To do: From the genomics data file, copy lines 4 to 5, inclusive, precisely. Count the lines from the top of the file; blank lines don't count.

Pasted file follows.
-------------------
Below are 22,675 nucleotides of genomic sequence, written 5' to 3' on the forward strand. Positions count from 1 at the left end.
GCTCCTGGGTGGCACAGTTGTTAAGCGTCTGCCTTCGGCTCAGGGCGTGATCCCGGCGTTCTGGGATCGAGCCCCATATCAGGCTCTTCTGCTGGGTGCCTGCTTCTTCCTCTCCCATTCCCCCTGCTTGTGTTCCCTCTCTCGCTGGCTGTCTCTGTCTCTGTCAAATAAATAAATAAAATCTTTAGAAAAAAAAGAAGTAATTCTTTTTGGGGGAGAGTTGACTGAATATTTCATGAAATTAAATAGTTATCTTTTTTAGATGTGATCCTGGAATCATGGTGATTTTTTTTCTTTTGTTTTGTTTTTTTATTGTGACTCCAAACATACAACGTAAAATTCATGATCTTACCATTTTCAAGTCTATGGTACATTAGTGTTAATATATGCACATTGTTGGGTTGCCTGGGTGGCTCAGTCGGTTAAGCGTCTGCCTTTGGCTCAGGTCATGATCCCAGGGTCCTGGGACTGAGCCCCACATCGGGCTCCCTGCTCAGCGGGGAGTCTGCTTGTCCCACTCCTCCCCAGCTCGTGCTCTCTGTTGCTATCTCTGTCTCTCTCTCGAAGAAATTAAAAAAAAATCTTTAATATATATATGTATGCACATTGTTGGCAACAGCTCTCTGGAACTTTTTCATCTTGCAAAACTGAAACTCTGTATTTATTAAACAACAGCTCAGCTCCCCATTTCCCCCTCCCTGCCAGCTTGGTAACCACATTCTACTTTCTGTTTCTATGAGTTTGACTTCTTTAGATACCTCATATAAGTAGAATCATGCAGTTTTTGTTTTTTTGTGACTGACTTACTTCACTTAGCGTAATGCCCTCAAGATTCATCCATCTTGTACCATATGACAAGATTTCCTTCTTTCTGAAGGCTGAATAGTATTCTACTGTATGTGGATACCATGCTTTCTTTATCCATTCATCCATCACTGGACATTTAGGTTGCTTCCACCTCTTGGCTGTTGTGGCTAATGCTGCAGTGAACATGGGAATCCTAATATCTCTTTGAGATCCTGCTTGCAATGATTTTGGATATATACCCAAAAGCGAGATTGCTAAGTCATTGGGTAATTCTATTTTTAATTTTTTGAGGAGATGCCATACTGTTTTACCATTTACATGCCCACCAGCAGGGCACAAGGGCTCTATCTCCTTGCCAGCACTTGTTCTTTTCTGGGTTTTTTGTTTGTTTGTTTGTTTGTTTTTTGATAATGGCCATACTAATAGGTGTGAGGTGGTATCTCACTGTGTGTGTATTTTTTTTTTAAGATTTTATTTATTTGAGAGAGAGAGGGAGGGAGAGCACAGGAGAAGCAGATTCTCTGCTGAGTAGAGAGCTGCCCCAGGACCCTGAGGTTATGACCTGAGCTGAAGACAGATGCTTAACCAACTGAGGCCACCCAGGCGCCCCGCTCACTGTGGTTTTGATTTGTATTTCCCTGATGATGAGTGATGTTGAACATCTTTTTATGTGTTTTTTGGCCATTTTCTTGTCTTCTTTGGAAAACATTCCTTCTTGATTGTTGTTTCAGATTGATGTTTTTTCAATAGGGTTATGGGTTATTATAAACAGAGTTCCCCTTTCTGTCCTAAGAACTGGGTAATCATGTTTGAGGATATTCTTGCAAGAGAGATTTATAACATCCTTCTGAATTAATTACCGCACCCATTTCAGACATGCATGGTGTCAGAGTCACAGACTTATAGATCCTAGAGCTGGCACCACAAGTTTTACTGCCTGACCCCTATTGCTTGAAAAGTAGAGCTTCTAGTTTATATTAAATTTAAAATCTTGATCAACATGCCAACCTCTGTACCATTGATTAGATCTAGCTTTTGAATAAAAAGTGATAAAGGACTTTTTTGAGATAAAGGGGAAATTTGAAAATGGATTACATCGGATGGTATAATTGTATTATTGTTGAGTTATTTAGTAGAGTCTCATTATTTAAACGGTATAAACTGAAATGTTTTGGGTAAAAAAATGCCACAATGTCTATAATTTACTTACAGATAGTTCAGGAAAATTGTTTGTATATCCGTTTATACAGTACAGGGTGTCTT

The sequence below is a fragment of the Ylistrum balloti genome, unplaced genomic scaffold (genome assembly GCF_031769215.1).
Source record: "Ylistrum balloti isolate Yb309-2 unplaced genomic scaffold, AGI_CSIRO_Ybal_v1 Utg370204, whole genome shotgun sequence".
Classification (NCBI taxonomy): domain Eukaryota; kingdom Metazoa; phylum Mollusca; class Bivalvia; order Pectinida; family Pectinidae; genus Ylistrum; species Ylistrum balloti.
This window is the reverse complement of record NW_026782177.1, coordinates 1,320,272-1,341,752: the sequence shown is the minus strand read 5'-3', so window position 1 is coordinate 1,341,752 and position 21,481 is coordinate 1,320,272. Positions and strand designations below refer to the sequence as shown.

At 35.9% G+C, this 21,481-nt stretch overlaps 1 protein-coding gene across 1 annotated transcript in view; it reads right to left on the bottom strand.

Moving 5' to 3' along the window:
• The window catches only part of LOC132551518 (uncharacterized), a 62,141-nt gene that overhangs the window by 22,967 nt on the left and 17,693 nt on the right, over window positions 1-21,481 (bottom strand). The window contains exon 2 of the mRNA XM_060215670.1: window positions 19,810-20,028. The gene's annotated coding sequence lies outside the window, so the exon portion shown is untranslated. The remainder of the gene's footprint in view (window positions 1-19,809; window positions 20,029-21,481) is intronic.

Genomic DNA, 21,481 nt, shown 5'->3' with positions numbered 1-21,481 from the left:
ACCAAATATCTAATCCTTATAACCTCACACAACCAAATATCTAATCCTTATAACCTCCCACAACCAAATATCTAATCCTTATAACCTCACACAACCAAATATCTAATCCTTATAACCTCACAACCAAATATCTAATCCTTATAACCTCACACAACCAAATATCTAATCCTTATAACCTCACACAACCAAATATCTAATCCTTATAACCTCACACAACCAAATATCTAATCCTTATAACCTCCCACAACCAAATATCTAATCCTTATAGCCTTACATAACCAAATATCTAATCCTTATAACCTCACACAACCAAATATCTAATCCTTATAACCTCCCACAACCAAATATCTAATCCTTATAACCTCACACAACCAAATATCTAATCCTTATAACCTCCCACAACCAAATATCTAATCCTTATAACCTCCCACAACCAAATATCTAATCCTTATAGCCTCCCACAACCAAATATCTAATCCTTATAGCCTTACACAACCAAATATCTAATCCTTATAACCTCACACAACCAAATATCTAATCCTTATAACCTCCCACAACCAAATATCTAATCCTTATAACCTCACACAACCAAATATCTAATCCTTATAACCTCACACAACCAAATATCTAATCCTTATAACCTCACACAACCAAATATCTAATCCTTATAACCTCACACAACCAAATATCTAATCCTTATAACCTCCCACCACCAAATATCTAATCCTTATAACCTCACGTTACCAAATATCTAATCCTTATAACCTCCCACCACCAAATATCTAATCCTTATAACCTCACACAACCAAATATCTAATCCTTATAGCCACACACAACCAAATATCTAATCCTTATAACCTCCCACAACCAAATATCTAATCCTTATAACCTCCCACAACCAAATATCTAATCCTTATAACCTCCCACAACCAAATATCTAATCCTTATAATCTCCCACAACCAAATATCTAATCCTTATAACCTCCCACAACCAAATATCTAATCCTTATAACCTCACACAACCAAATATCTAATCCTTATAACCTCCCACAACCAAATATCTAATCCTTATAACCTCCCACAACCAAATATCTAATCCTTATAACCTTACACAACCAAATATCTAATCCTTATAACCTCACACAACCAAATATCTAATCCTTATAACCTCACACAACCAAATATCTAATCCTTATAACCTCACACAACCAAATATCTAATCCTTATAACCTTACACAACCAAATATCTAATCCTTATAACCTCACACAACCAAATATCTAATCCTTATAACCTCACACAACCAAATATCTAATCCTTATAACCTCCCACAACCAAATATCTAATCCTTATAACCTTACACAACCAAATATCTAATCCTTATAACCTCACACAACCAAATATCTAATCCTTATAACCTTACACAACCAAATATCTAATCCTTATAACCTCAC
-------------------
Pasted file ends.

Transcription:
Source record: "Ylistrum balloti isolate Yb309-2 unplaced genomic scaffold, AGI_CSIRO_Ybal_v1 Utg370204, whole genome shotgun sequence".
Classification (NCBI taxonomy): domain Eukaryota; kingdom Metazoa; phylum Mollusca; class Bivalvia; order Pectinida; family Pectinidae; genus Ylistrum; species Ylistrum balloti.